With operating losses of $US2 billion ($2.7 billion) a year — more than any other start-up in history — Mr Horan argues there is “no evidence that Uber’s rapid growth is driving the rapid margin improvements achieved by other prominent tech start-ups as they ‘grew into profitability’.”

In fact, the “absolute magnitude of losses has been increasing”, he writes.

According to limited financial information provided to investors, for the year ending September 2015, Uber posted losses of $US2 billion ($2.7 billion) on revenue of $1.4 billion ($1.9 billion), a negative 143 per cent profit margin.

“Thus Uber’s current operations depend on $US2 billion in subsidies, funded out of the $US13 billion ($17.5 billion) in cash its investors have provided,” he writes.

“Uber passengers were paying only 41 per cent of the actual cost of their trips; Uber was using these massive subsidies to undercut the fares and provide more capacity than the competitors who had to cover 100 per cent of their costs out of passenger fares.”

The Financial Times argues Uber’s “entire business model [is] questionable”.

“This is critical because it suggests we’re dealing with a charity case in disguise,” the paper notes.

“Silicon Valley elites justify the subsidies in the name of monopolistic growth expectations and the building of ‘eco-systems’. They believe if monopoly status is achieved, profitability will follow naturally from that point.

“[But] there is no reason to assume Uber’s obliteration of local competition across the planet will create a sustainable business in the long term.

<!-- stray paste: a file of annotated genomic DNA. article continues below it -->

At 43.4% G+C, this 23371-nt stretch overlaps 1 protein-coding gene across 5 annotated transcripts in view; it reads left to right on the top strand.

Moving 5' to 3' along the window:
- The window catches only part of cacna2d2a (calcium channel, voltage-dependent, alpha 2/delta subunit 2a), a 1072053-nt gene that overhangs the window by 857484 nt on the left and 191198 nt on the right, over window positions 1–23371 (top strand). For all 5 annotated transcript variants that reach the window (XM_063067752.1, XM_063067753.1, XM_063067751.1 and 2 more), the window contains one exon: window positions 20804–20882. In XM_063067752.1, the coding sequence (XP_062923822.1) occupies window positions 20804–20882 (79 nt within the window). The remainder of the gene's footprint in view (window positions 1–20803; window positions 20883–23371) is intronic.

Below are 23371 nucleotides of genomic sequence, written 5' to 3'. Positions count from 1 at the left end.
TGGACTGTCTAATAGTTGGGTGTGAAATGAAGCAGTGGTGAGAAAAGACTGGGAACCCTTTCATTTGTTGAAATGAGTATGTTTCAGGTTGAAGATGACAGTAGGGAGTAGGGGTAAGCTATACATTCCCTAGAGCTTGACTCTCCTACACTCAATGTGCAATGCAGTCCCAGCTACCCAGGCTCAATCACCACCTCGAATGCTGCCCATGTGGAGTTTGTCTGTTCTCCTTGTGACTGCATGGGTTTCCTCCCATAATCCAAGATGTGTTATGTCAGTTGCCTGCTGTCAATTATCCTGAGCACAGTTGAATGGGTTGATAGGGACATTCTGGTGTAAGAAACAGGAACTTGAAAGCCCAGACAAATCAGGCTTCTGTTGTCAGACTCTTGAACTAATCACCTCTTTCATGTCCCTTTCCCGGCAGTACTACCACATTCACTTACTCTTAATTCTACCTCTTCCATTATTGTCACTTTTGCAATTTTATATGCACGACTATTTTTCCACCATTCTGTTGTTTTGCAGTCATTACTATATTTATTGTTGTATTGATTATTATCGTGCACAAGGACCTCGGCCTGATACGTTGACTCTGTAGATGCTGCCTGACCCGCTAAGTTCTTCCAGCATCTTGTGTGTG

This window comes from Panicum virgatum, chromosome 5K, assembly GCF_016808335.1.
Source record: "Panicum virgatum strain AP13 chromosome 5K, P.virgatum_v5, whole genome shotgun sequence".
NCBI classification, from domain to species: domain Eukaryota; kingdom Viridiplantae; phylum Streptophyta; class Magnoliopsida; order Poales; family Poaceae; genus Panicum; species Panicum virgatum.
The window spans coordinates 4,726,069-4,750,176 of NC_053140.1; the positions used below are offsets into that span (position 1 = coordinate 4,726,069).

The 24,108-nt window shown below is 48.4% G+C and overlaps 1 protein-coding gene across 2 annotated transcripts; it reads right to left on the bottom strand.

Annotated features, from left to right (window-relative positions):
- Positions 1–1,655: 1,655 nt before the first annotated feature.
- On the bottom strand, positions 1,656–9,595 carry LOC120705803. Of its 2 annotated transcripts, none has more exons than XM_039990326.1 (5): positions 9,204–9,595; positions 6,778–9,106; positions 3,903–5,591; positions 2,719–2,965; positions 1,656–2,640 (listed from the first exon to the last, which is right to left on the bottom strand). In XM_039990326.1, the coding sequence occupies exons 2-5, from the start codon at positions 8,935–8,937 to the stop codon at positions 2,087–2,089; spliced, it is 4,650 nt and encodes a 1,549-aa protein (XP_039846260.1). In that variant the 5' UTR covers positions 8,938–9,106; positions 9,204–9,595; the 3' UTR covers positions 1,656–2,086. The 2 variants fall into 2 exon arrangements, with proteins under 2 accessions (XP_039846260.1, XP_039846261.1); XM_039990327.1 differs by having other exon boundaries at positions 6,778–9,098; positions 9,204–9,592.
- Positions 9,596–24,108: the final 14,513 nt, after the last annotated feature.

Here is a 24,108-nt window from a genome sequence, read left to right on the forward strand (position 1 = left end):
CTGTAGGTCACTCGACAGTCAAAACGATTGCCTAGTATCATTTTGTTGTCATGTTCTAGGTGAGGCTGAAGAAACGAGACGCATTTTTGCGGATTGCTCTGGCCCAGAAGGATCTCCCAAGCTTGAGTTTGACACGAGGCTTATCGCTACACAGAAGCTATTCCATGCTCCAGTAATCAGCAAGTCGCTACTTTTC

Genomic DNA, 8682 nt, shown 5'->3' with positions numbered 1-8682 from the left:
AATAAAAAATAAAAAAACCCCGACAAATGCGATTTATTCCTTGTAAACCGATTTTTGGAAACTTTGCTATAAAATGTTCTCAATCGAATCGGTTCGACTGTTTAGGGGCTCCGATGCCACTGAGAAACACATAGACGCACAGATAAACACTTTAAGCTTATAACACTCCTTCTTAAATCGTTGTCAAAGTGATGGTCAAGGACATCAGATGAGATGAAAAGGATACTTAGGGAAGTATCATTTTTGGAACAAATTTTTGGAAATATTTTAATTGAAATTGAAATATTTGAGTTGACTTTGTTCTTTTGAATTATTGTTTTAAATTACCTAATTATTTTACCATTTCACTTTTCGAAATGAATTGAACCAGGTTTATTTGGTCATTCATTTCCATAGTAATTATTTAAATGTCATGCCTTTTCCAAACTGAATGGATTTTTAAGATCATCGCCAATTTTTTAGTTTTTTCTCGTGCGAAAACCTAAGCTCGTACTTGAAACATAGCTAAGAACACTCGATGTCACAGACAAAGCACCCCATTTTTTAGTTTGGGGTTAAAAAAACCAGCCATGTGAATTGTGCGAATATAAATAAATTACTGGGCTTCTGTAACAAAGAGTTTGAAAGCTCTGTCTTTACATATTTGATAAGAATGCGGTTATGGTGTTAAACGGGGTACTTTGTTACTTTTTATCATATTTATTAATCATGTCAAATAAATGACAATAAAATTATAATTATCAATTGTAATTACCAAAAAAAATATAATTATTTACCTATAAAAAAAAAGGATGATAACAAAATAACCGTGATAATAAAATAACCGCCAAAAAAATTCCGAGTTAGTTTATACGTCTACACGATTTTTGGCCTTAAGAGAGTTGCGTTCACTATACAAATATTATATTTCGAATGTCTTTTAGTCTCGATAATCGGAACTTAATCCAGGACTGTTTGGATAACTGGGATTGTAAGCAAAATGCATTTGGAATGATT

“Costs are costs, even if you’re a monopoly. As long as people have cheaper alternatives (public transport, legs), they will defect if the break-even price is higher than their inconvenience tolerance threshold.”

Uber: Smoother Rides, Safer Roads
Mr Horan said claims in recent media articles that markets in developed countries were expected to generate “billions of dollars in profit” in coming years would require fares to quadruple.

“[The] $US4 billion ($5.4 billion) profit improvement needed to convert today’s $US2 billion losses into a $US2 billion profit would require some combination of the most staggering efficiency gains in the history of private enterprise … and humungous fare increases (fares would need to have quadrupled to have produced a $US2 billion profit in 2015).”

The Financial Times points out that “with the economics of the core business model looking that bad, small surprise Uber is currently preoccupied with pivoting its way to viability”, with initiatives such as carpooling, “optimised pick-up points”, and the “equally questionable” UberEats.

“[Customers’] preferences are … subtly massaged and managed with discount incentives and other behaviour moderating mechanisms (like crappy app navigation which makes it impossible to opt out of a pooled journey),” the paper writes.